In the stillness, when the silence seems mystical and we are by ourselves in a comforting place, we can sometimes hear the whispers of higher things. One of these is forgiveness. But make no mistake: although its voice is soft, forgiveness brings us power and strength beyond comprehension.
There are many who think forgiveness is a sign of weakness. But nothing is further from the truth! This quality comes from a highly evolved soul—one that knows we can pardon others’ hurtful behavior while removing ourselves from additional suffering.
Forgiveness is basic to the heart of Christianity. In a very real sense, our willingness to forgive reflects the quality and depth of our connection to a loving God.
Healing the Pain of Anger
Everett L. Worthington Jr., PhD, a psychology professor and author who has dedicated his career to the study of forgiveness, writes, “Forgiveness isn’t just practiced by saints or martyrs, nor does it benefit only its recipients. Instead, studies are finding connections between forgiveness and physical, mental, and spiritual health, and evidence that it plays a key role in the health of families, communities, and nations.”
In fact, according to Mayo Clinic experts, forgiveness results in healthier relationships, greater spiritual and psychological well-being, and less anxiety, stress, and hostility. It can also lead to lower blood pressure, a stronger immune system, improved heart health, and higher self-esteem.
Forgiveness is within every person’s reach, but it is impossible to experience forgiveness without some willingness on our part to embrace it. In other words, to forgive is a choice, and some of us need to go through the pain of not forgiving before we’re ready for its healing effect.
Why is it painful not to forgive? Because without forgiveness, hatred keeps us bound to the things we loathe. We see the sad effects everywhere: conflicts over territory in the Middle East, hate crimes committed against racial minorities, feuds within our own families.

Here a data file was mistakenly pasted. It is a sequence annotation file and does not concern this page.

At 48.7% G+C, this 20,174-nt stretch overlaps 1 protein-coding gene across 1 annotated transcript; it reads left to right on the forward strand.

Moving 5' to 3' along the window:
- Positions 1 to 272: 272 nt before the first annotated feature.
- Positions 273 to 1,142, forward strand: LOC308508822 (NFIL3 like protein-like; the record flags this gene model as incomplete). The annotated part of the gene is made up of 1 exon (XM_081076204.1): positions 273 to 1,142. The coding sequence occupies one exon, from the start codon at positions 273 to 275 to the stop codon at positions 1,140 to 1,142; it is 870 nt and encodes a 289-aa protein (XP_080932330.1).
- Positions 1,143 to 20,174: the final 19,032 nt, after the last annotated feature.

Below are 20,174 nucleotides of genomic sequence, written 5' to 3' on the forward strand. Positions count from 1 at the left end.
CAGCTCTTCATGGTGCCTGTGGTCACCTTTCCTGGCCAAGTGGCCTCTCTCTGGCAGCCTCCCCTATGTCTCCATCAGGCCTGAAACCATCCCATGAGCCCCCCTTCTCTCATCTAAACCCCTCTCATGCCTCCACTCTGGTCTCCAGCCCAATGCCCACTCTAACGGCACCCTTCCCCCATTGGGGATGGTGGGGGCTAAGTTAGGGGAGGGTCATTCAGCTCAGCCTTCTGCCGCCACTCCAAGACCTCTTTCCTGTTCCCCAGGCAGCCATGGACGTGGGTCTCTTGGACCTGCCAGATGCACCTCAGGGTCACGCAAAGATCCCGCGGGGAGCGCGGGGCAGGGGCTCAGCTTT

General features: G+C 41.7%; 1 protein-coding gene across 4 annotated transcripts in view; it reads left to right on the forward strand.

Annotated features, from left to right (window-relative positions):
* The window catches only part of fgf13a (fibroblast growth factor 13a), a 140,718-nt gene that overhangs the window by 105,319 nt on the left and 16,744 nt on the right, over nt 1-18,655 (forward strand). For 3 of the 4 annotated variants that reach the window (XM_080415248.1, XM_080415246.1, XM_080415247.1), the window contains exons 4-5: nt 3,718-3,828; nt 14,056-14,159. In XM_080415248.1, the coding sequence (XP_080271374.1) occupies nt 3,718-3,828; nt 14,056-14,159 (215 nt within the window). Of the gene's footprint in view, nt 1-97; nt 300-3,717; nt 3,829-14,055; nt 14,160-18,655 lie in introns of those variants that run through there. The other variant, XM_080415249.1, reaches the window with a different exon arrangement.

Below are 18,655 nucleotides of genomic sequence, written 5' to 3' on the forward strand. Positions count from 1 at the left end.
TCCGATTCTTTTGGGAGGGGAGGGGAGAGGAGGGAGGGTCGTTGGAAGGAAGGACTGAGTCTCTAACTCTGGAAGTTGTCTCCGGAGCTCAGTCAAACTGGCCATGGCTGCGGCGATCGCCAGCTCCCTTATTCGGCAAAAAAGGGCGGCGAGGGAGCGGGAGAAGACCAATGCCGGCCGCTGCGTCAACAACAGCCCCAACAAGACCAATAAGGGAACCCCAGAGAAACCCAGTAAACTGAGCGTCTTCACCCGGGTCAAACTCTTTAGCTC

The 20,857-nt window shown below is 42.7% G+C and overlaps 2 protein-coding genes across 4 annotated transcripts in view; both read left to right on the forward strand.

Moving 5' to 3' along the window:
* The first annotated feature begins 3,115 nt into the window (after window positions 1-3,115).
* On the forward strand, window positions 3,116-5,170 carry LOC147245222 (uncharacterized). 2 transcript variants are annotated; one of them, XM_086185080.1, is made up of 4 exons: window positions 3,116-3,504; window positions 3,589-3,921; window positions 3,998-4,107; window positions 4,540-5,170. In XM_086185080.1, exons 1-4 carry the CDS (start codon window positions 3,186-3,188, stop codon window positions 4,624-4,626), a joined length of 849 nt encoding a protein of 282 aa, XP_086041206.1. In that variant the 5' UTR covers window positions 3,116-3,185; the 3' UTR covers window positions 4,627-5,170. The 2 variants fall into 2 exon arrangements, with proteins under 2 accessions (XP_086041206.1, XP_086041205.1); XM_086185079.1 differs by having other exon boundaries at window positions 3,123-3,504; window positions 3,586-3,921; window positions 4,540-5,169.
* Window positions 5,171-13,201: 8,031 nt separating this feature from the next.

We give up our power to whatever we hate. Hate also breeds retaliation, causing injury, destruction, sorrow, and more hatred. Anger only leads to more of the same, and entire lifetimes can pass beneath this dark cloud of negativity.
Unlike the gentle tones of forgiveness, the voices of hatred, vengeance, and bitterness are loud and adamant, noisily grabbing our attention with promises of immediate gratification and causing us to say and do things we feel guilty about later on. Who of us hasn’t given in to reacting to others when they do or say something upsetting?
Without even thinking about it, sometimes we shout out harsh retorts or sarcastic comments when we’re provoked. Unfortunately, acting out our anger sometimes yields shortterm rewards, such as a false sense of power and superiority. Bullying, too, can also make us feel mighty and in control. Certainly, we can think of people in our lives who misguidedly become so focused on directing and manipulating others that their rigidity and self-centeredness overshadow the importance of treating others with humanity.
In its extreme form, intense anger demonstrated by tantrums, yelling, and physical aggression can be a physiological stimulant that accelerates our heart rate, breathing, and muscle tension. These sensations can actually be a “high” to some, who unconsciously look for a fix again and again.